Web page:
Music from the Atlantic Fringe
[Compass 7 4536 2 (2009)]
The Unwanted (Cathy Jordan [of Dervish], Seamie O’Dowd and Rick Epping) have decided to reintroduce the cultures of Ireland and the Appalachians to each other. When the Irish reached the New World, they started playing music with African Americans and learned syncopation. The Unwanted have brought it back to the Old Sod (again).
They make all this clear by leading off with a country and Western song written by Leadbelly (“Out on the Western Plains”), which they first heard from Rory Gallagher, and to which they tack on the reel “Jenny’s Welcome to Charlie.”
Their version of Uncle Dave Macon’s “Morning Blues” is a dobro and harmonica duet and leaves Ireland across the pond. A contemporary Irish song, Amy O’Hara’s “It’s Cool to be Green,” ends up being a blues.
A set of reels seems to get more Irish as it goes along. “The Duke of Leinster” finds a traditionally played fiddle backed by an autoharp slightly behind the beat and sounding more like a music box than an instrument. Later “An Phis Fliuch,” a slip jig, starts with a blast of harmonica, which then carries the melody before handing it off to a dobro, which deconstructs it into bluesy riffing.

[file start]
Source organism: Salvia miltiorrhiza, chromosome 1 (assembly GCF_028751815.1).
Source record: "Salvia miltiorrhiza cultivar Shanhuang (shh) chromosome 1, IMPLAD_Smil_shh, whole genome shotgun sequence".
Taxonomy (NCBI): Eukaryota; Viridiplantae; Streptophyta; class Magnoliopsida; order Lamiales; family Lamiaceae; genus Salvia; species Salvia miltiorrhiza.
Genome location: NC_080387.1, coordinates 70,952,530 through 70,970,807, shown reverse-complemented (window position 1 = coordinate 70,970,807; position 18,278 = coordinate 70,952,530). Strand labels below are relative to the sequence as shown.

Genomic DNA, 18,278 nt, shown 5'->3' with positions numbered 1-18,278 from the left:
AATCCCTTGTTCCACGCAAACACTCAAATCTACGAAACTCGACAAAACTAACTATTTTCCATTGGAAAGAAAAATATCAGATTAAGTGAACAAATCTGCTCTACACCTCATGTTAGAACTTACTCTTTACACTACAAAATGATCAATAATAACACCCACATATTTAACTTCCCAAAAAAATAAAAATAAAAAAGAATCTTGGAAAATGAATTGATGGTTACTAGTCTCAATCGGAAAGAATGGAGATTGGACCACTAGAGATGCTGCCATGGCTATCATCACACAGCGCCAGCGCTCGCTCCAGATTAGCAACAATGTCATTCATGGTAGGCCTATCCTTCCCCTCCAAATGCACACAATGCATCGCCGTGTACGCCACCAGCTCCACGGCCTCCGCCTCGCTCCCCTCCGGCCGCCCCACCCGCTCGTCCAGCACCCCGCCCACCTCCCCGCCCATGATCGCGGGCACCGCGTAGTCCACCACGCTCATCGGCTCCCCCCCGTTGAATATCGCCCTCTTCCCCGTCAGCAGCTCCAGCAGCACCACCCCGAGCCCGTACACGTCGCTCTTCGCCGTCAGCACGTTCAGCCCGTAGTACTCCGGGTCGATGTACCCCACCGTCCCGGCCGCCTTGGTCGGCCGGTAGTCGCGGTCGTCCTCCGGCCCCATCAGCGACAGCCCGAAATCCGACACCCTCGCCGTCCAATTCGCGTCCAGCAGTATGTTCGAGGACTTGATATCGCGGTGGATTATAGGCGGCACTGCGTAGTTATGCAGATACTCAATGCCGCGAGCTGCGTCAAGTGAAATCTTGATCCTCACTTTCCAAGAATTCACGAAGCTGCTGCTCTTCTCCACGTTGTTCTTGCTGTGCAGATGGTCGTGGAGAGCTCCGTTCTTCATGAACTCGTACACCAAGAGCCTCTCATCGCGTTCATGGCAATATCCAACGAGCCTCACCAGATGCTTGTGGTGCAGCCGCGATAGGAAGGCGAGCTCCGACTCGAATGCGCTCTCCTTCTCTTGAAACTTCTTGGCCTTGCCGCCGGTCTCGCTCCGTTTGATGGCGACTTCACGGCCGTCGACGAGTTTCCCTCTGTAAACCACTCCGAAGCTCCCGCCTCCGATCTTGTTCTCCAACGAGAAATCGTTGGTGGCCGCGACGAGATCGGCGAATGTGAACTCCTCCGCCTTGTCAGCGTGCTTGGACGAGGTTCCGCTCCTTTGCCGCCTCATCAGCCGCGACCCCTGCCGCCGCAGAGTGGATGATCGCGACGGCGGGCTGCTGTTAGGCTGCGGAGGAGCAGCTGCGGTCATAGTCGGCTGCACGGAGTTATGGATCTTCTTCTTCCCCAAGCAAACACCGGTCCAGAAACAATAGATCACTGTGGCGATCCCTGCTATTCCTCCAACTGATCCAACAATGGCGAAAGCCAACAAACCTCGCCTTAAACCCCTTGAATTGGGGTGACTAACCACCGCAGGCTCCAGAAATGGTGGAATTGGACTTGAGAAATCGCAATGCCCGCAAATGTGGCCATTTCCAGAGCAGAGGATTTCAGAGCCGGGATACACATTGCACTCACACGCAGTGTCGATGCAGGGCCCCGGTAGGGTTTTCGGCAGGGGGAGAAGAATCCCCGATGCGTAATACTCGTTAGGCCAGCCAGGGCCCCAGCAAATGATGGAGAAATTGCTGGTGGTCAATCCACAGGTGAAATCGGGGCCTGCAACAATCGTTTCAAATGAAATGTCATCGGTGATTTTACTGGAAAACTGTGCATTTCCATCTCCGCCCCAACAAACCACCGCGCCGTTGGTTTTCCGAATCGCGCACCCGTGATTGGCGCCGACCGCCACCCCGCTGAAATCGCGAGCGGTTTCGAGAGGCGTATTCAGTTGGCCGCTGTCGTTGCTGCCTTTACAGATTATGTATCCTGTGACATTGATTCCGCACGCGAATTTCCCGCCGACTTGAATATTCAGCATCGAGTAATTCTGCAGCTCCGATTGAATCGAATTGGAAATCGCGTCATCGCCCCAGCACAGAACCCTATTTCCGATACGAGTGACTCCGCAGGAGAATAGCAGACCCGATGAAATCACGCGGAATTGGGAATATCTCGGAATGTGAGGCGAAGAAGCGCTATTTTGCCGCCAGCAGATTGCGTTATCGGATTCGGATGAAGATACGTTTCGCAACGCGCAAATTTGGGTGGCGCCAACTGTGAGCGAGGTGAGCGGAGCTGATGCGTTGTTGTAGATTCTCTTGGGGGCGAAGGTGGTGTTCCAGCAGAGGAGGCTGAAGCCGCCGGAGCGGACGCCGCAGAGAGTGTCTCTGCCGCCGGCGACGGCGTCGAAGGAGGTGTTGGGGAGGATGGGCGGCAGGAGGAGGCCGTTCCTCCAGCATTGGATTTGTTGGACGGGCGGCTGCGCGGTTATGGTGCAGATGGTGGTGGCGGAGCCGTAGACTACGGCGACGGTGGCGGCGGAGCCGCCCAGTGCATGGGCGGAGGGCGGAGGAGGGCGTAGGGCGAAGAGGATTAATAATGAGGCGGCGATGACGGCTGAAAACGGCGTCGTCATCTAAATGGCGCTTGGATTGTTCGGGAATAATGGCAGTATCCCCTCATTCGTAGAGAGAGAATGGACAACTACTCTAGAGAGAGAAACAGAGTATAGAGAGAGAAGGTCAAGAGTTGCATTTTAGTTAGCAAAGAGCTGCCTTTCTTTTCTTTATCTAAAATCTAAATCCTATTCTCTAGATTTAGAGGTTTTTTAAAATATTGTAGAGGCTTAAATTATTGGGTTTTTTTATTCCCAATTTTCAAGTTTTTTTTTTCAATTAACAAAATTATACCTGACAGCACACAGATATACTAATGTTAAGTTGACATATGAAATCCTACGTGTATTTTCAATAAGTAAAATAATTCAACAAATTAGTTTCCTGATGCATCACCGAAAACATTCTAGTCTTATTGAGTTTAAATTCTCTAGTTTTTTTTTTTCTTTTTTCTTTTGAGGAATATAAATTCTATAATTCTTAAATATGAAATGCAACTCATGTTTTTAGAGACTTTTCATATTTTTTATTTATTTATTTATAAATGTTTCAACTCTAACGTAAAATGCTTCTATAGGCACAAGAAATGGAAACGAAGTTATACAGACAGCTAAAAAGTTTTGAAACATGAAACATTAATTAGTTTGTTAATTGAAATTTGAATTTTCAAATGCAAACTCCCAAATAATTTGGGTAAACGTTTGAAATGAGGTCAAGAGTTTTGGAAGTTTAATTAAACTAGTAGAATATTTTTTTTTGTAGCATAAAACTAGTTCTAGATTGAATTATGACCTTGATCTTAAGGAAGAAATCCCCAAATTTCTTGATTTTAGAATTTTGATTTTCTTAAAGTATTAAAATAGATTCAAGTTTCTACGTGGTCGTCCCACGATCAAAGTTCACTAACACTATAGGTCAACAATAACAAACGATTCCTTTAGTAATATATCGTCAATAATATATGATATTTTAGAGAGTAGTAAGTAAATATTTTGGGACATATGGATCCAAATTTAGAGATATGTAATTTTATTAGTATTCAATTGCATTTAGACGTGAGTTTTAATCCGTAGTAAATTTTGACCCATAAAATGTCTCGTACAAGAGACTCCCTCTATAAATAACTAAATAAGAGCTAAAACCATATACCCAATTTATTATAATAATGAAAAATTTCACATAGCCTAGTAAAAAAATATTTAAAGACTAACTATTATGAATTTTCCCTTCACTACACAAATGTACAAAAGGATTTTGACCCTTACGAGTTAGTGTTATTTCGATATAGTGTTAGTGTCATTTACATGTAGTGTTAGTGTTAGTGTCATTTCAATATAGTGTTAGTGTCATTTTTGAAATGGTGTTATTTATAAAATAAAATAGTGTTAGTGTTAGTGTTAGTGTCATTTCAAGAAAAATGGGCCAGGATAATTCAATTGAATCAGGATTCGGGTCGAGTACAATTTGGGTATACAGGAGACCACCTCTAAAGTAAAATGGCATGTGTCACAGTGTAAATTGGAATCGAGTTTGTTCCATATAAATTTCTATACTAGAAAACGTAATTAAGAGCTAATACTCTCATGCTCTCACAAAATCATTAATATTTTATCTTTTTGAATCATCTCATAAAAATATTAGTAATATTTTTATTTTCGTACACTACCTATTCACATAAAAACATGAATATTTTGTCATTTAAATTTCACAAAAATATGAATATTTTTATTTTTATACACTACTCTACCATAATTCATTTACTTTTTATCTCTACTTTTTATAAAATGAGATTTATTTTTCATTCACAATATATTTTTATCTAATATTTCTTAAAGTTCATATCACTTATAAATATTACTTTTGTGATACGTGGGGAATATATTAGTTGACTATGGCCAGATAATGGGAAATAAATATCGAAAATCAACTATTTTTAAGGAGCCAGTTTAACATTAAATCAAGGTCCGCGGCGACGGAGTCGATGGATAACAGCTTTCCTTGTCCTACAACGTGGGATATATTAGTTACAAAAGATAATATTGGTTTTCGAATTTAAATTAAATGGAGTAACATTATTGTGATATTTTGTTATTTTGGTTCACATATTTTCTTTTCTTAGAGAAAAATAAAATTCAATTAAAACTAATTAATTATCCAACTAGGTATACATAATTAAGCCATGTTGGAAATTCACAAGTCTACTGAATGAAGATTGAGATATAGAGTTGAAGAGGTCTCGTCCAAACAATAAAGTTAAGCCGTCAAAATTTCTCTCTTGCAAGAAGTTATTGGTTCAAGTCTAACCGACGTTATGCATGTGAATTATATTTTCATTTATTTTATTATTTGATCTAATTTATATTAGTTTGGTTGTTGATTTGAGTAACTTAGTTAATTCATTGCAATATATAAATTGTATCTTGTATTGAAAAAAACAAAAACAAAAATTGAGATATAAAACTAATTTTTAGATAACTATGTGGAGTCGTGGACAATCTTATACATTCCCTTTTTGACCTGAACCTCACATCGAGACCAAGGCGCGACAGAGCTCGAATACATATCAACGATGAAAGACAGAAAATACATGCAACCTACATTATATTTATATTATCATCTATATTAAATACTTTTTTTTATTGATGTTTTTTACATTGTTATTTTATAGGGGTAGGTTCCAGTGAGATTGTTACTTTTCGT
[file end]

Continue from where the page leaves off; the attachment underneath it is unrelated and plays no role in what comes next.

Cathy Jordan’s soprano is full of smoke, color and bent notes. Her voice is pure and sweet on “Eileen a Ruin,” a traditional Irish song, and much looser and full of breath on the Ozark folk song, “Sweet Becky at the Loom” and “Sadly Grows the Rose,” by Nashville songwriter Sharon Vaughn and Irishman Niall Toner.
Seamie O’Dowd and Rick Epping, an Irishman and an American, are pretty obviously united in their love for each other’s musical culture. O’Dowd is equally adept on the dobro and the fiddle, while Epping is a harmonica virtuoso happy to squeeze a concertina through the old Stones song, “No Expectations.”
This hybrid approach to familiar tunes and songs makes you listen to them anew and hear them differently. You will want more Unwanted.
—Bill Chaisson (Trumansburg, NY)